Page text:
Perhaps the most significant objection to reprocessing, understandably, is the issue of patient safety. This is the foremost concern, not only of citizens and patients, but also of medical practitioners, and reprocessors, throughout Europe. Therefore, it is paramount that any reprocessing of medical devices be subjected to strict control of the hygienic and functional qualities of the equipment to ensure “as new” performance levels.
In countries where the regulation allows for such high quality reprocessing, these controls are in place and have the full confidence of practitioners, the authorities and insurance companies.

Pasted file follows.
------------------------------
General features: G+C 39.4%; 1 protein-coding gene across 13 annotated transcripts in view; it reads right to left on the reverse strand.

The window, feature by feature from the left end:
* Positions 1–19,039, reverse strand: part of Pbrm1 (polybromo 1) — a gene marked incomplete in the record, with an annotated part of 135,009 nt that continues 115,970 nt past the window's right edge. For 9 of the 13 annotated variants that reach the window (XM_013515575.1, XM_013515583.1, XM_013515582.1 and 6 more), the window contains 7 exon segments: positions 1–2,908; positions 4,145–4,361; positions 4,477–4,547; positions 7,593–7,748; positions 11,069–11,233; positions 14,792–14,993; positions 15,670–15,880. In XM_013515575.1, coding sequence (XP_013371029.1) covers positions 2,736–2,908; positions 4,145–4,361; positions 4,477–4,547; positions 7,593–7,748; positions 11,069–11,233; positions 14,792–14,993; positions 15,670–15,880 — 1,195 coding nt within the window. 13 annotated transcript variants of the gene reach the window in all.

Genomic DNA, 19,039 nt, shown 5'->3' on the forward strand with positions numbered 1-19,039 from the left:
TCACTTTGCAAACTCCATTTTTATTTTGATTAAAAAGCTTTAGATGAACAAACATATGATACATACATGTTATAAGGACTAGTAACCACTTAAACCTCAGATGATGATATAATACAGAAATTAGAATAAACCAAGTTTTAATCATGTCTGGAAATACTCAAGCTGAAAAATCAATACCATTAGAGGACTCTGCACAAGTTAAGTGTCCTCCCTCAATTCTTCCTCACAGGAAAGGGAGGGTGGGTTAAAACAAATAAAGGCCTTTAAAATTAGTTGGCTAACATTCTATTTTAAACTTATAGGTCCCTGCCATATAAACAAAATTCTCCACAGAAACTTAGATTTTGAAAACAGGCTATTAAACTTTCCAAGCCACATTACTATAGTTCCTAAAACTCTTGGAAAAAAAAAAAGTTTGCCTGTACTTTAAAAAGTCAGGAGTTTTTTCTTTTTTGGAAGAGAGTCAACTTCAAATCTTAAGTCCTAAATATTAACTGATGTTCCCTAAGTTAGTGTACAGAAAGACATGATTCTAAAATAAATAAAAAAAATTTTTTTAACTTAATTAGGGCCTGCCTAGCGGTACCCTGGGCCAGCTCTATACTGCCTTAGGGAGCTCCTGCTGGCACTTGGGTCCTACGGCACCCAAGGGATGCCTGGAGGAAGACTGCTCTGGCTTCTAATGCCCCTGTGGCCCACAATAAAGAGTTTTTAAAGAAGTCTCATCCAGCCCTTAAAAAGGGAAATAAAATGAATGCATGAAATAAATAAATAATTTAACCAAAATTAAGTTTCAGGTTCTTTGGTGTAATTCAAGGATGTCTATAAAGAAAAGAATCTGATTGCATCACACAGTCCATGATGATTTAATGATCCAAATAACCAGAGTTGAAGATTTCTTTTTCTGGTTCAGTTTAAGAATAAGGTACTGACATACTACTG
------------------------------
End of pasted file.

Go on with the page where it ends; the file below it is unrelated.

However, it has been observed that prohibition does not eliminate reprocessing. In those countries where hospitals and clinics are not allowed to make use of regulated service providers, there is economical pressure on them to carry out reprocessing themselves, often under unsuitable conditions. In fact, it was to eliminate this practice that the Danish and German governments amended their own framework for medical devices in the first place.
It can, therefore, be seen that outlawing reprocessing of any devices labelled “single-use” can actually increase the risk to patients by animating hospitals to reprocess their equipment without the appropriate techniques, traceability or accountability measures.